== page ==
Kermit’s quarterly business reviews include a weekly view of how each vendor fares with respect to timely submission of bill sheets, including the number of times they submitted a case late based on the customer’s requirements for timeliness.
The graphic above is an anonymized recreation of data presented in a Kermit QBR that shows the proportion of same-day case entries from implant representatives to delayed entries. This graph shows the impact of the corrective action taken by Kermit and the hospital to enforce same-day case submission. While weeks 1 through 4 showed a suboptimal amount of same-day entry, weekly improvement continued throughout the end of the quarter. Ultimately, more work can be done to push the same-day entry total closer to 100%, which is Kermit’s goal.
Case Cost Variances: Same Surgery but Different Physician & Cost?
A leading cause of inflated costs can be attributed to the types of implants used, often for highly similar procedures with identical outcomes.
Whether a primary total knee is mobile or fixed-bearing, cemented or cementless can drive significant cost variance, so grouping these procedures into like categories is critical to pinpointing variances in cost. This grouping of cases into specific categories also allows for a more granular evaluation of utilization and costs while avoiding the proverbial “apples” and “oranges” comparisons of cases.
With an industry-leading classification taxonomy for both procedures and products, Kermit provides granular analysis of average case costs for specific surgery types. For example, the table below highlights the average cost by procedure type for cases that were billed either as fully capitated (“CAP”), capitated with some add-ons (“CAP Plus”), or fall completely outside the cap construct (“Itemized”). The report shows that there were 69 CAP Plus cemented fixed-bearing total knee procedures that cost nearly $1,200 more per case than the established cap construct.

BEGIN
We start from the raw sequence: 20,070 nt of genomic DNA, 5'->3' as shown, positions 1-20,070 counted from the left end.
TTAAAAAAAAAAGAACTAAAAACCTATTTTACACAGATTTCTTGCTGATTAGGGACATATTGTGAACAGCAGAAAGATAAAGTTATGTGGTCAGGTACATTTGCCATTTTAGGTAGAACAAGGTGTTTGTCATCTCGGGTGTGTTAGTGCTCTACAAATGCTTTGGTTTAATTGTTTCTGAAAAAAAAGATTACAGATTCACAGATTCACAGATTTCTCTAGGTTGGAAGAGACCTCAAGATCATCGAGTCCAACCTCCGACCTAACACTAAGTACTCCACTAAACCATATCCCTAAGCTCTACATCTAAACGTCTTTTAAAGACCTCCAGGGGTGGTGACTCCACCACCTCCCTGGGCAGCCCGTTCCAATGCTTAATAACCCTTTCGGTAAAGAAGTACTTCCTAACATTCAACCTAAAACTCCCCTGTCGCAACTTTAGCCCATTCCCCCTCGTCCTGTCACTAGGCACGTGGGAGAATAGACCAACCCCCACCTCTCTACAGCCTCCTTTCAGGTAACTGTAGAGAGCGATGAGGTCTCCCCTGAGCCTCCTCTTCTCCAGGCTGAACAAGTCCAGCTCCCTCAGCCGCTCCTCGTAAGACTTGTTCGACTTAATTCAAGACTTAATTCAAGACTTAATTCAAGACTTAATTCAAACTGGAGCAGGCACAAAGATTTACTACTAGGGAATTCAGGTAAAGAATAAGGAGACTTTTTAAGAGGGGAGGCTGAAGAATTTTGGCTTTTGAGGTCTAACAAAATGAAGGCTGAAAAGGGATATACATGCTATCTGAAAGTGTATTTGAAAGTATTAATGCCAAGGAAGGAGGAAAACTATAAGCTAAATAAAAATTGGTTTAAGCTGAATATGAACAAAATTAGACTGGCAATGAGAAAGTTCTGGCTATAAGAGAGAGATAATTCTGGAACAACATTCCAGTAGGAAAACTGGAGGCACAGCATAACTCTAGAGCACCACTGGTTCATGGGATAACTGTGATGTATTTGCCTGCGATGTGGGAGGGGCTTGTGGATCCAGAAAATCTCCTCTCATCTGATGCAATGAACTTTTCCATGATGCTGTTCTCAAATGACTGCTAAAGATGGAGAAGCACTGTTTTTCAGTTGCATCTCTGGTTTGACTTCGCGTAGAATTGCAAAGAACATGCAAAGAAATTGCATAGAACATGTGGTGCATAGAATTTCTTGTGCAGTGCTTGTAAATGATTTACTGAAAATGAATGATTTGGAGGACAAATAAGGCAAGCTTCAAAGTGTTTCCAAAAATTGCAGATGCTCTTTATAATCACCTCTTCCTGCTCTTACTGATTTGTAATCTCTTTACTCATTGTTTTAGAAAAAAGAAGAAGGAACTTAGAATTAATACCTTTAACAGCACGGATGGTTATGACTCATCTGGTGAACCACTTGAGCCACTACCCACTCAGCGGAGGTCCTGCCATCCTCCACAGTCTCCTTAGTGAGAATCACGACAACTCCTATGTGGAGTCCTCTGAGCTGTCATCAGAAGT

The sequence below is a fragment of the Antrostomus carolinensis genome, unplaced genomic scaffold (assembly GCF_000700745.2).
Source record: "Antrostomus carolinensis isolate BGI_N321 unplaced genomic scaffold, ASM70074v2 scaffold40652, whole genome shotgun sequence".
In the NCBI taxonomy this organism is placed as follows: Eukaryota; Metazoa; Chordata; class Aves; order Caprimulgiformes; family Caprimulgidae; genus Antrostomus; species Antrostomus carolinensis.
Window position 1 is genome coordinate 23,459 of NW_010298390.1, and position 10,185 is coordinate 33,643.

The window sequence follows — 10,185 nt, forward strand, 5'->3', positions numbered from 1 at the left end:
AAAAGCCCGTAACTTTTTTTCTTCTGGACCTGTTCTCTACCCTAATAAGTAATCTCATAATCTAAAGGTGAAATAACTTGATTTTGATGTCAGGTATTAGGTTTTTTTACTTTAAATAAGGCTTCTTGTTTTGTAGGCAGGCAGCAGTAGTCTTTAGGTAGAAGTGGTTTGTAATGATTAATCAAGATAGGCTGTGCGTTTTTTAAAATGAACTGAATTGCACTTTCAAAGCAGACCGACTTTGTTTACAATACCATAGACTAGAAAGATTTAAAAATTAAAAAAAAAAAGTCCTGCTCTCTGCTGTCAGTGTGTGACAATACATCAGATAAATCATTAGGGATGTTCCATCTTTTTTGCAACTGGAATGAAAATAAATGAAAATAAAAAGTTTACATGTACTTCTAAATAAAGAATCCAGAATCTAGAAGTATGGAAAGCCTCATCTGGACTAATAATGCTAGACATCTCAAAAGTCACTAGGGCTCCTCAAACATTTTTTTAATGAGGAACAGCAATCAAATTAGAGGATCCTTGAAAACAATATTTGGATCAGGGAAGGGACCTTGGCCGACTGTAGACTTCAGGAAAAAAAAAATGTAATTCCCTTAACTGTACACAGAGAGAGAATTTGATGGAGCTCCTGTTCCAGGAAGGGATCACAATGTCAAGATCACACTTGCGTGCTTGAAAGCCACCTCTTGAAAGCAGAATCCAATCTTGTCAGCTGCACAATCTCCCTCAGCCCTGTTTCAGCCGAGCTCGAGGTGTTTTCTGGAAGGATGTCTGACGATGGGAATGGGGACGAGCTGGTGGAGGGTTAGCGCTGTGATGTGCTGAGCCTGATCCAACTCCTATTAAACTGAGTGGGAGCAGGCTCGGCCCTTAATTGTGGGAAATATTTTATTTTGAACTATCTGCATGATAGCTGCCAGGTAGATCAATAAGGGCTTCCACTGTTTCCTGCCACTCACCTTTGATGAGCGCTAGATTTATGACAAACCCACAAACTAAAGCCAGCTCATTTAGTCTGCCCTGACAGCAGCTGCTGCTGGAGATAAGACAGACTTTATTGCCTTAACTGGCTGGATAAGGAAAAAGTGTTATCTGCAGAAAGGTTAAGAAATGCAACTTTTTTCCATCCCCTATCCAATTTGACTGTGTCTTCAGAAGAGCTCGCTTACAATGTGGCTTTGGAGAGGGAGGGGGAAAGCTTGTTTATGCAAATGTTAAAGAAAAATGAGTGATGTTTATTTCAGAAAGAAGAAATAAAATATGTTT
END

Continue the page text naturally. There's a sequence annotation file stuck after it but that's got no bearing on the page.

The graphic above is an anonymized recreation of data presented in a Kermit QBR. The data table shows the demographic breakdown of the 680 primary total knee procedures performed in a client hospital during the most recent quarter. Because Kermit applies detailed procedural demographics to each case, exact case comparisons are possible and allow for accurate case cost comparisons and highlighting of billing type differences. In this table, our Data Analytics team noted the large amount of fixed-bearing cemented cases billed as CAP Plus and its associated price increase.
Kermit provides in-depth information to identify surgeons, manufacturers, reps, and items used for hospitals and ASCs to have the needed conversations to curb this behavior.
Customized Quarterly Business Reports for Each Client
Kermit QBRs provide valuable insights into implant spending and utilization patterns, vendor performance and compliance, and detailed information on case costs. In addition, each QBR is customized for each client’s unique characteristics with specific and actionable recommendations for reducing costs and improving outcomes.
Kermit’s team of Strategic Advisors takes a hands-on approach to help our clients in their cost-reduction efforts. That includes frequent interactions between scheduled QBR meetings. Kermit’s Strategic Advisors have a keen understanding of existing questions or pain points that can be solved by taking a deep dive into the data and researching opportunities for improvement.
Data Reports You Can Receive Before Working with Kermit
And while QBRs are for clients, Kermit can perform audits and analyses for hospitals and health systems that want to understand how Kermit can help reduce costs and increase margins. This may include a process assessment to identify opportunities to streamline the bill-only process and reduce errors that lead to vendor overpayments or an analysis that benchmarks historical purchases of implantable medical devices and identifies opportunities for price reductions (average savings range from 20% to 30%).
Interested in a bill-only process audit, a purchase order analysis, or both with Kermit? Complete the form below.